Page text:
It’s a bumper year for tomatoes. We have many such years here in Casabasciana. I often hear my neighbours lamenting that their husbands planted too many plants and they can’t face making another batch of passata. But this year, the glut is universal. A friend in England sent me this photo of his prize specimen.
A friend in Quebec has so many this year that he phoned specially to find out what I do with mine. Here’s what I told him.
I make passata di pomodoro, a puree of tomato pulp, which you bottle (can) or freeze and use for making more complicated dishes, especially in winter when there are no decent fresh tomatoes (hothouse tomatoes are too disappointing to waste money on). As with all traditional recipes there are many versions. I make the simplest, pure tomato, which I learned from Alessandra Bandoni of Toscaneggiando who does cooking lessons for me.
Time: 2.5 hours (with two people working)
2 or 3 capacious pots (to cook tomatoes and boil jars)
sieve (to drain cooked tomatoes)
bowl or pot (to put under the sieve)
Passatutto Master (to puree tomatoes)
2 shallow bowls (to fit under the 2 outlets of the Passatutto)
14 250 ml / 8.5 oz clean jars and new lids
a wee, tiny brush to clean the interstices of the Passatutto
The Passatutto Master is essential. It not only purees the tomatoes, it removes the skins and seeds and spits them out to the side, while directing the puree out the front. Life is too short to do this by hand. It isn’t very expensive and doesn’t require electricity; you crank it by hand. I think it’s available everywhere. I wish I had a commission for every time I’ve recommended it!
7 kg / 15 lb 8 oz tomatoes (best varieties are fleshy, not watery)
The quantity isn’t important, but while you’re messing up the kitchen, you may as well do more rather than less.
Wash the tomatoes and divide them among your pots. Do NOT skin them first. Do NOT add anything else: no salt, no herbs, no water. If you use only tomatoes, your puree will be suitable for any other recipe requiring tomato, and you can add seasonings to suit the dish.
Cover the pots and place on burner at medium-low heat. Check frequently to make sure they’re not burning on the bottom.
When liquid starts to come out of the tomatoes, raise the heat to medium-high.
Meanwhile, assemble the Passatutto and stick with the crank sticking out over the edge of your worktop or table (so you can turn it). It sticks to the table by the suction cup on its foot. To help it stick, dampen the table (it also helps to hold the machine down while you crank it). It will leak a little from below the handle, so put a cloth or sponge on the floor beneath to catch the drips.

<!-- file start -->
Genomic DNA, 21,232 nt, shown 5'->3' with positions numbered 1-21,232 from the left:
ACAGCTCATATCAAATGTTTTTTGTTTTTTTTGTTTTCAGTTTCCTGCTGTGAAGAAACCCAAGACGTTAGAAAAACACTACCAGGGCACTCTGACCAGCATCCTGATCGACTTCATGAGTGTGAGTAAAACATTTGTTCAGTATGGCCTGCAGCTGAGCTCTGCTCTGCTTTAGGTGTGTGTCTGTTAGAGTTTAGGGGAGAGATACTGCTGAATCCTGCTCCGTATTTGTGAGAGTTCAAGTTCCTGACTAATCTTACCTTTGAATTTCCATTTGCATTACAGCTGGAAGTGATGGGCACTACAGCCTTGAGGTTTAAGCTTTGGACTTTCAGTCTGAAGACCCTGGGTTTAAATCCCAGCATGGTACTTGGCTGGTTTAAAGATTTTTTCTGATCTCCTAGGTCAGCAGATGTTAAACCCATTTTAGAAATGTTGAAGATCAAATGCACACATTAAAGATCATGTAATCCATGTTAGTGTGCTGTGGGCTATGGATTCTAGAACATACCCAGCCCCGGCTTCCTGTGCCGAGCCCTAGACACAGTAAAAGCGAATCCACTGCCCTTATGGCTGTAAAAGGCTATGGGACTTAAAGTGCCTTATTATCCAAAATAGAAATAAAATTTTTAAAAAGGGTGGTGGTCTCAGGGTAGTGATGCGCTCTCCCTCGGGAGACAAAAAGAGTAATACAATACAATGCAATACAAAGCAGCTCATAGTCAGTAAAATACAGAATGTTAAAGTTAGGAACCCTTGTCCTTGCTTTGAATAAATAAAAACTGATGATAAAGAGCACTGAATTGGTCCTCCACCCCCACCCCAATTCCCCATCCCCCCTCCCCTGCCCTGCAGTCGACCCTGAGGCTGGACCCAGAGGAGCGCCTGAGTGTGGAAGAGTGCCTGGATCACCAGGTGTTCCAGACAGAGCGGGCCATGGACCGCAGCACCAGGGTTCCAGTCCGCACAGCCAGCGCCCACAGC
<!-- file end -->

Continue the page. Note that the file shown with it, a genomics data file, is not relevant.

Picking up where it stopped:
As soon as the tomato skins split (the liquid will probably be level with the tomatoes), turn off the burner and move the pot to the table.
With a slotted spoon move the tomatoes to a sieve set over a bowl or another pot. Let them drain for a couple of minutes (you want your passata to be thick, not watery). Tip them into the top of the Passatutto, turn the crank and watch as the skins and seeds are magically separated from the pulp.
Fill the jars with the pulp. The jars should be filled to within 1 cm (1/2 in) of the top. Screw the lid on.
Continue until all the tomatoes have been processed. Then put the skins and seed through the Passatutto again (and even a third time if you like). You’ll get a couple more jars of passata.
Place as many jars as fit in one layer in one of your pots and cover with tepid water. The water should be 8 cm / 3 in above the top of the jars.
Cover the pot with a lid and place on a high burner. Bring to a full boil. Boil for 20 minutes to sterilise the tomatoes. A couple minutes extra won’t hurt.
Turn off the burner and leave the jars to cool in the water.
Do the washing up. The Passatutto comes apart to make it easy to wash, but you’ll need this little brush (which doesn’t come with it) to get into some of the tiny crevices. The first time I didn’t know, and when I went to use the machine the next year, the inner cylinder was mouldy.
As the jars cool a vacuum will be created in the jar and the lid will become concave. If any are not concave by the time the water is cool, you may not have filled the jar full enough, or tightened the lid too hard or not enough, or the lid may be defective. You can diagnose the problem, remedy it and re-sterilise, but if it’s only one or two jars, it’s easier to freeze the passata.
Label the jars and admire your passata. When you open a jar in mid-winter, the scent of summer will waft through your kitchen.
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